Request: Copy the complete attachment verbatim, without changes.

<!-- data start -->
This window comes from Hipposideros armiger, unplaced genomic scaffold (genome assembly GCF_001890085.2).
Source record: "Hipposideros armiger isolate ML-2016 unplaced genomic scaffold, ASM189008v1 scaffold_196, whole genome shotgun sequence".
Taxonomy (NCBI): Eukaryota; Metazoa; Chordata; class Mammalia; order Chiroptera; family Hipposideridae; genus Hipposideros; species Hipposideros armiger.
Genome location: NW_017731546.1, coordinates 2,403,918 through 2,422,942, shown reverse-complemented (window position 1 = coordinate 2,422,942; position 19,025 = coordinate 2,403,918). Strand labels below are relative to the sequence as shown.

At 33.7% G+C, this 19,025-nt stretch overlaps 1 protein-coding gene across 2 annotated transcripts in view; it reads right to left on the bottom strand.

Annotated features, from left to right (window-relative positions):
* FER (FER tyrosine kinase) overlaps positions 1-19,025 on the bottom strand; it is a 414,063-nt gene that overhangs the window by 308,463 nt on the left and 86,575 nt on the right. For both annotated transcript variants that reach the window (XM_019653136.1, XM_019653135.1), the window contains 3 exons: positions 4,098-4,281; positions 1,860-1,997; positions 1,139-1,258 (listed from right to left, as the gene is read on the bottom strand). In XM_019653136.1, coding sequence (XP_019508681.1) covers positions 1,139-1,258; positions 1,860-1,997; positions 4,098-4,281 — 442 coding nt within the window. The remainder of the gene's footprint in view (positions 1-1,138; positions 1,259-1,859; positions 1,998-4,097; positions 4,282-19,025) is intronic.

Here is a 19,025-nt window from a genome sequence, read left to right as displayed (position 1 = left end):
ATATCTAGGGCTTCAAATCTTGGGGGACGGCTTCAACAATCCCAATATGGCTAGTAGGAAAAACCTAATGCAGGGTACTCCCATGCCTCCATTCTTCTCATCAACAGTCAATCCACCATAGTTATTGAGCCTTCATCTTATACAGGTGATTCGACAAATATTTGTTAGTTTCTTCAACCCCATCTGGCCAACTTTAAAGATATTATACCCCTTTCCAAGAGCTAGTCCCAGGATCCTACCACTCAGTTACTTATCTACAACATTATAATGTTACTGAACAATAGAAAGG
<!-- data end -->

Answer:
This window comes from Hipposideros armiger, unplaced genomic scaffold (genome assembly GCF_001890085.2).
Source record: "Hipposideros armiger isolate ML-2016 unplaced genomic scaffold, ASM189008v1 scaffold_196, whole genome shotgun sequence".
Taxonomy (NCBI): Eukaryota; Metazoa; Chordata; class Mammalia; order Chiroptera; family Hipposideridae; genus Hipposideros; species Hipposideros armiger.
Genome location: NW_017731546.1, coordinates 2,403,918 through 2,422,942, shown reverse-complemented (window position 1 = coordinate 2,422,942; position 19,025 = coordinate 2,403,918). Strand labels below are relative to the sequence as shown.

At 33.7% G+C, this 19,025-nt stretch overlaps 1 protein-coding gene across 2 annotated transcripts in view; it reads right to left on the bottom strand.

Annotated features, from left to right (window-relative positions):
* FER (FER tyrosine kinase) overlaps positions 1-19,025 on the bottom strand; it is a 414,063-nt gene that overhangs the window by 308,463 nt on the left and 86,575 nt on the right. For both annotated transcript variants that reach the window (XM_019653136.1, XM_019653135.1), the window contains 3 exons: positions 4,098-4,281; positions 1,860-1,997; positions 1,139-1,258 (listed from right to left, as the gene is read on the bottom strand). In XM_019653136.1, coding sequence (XP_019508681.1) covers positions 1,139-1,258; positions 1,860-1,997; positions 4,098-4,281 — 442 coding nt within the window. The remainder of the gene's footprint in view (positions 1-1,138; positions 1,259-1,859; positions 1,998-4,097; positions 4,282-19,025) is intronic.

Here is a 19,025-nt window from a genome sequence, read left to right as displayed (position 1 = left end):
ATATCTAGGGCTTCAAATCTTGGGGGACGGCTTCAACAATCCCAATATGGCTAGTAGGAAAAACCTAATGCAGGGTACTCCCATGCCTCCATTCTTCTCATCAACAGTCAATCCACCATAGTTATTGAGCCTTCATCTTATACAGGTGATTCGACAAATATTTGTTAGTTTCTTCAACCCCATCTGGCCAACTTTAAAGATATTATACCCCTTTCCAAGAGCTAGTCCCAGGATCCTACCACTCAGTTACTTATCTACAACATTATAATGTTACTGAACAATAGAAAGG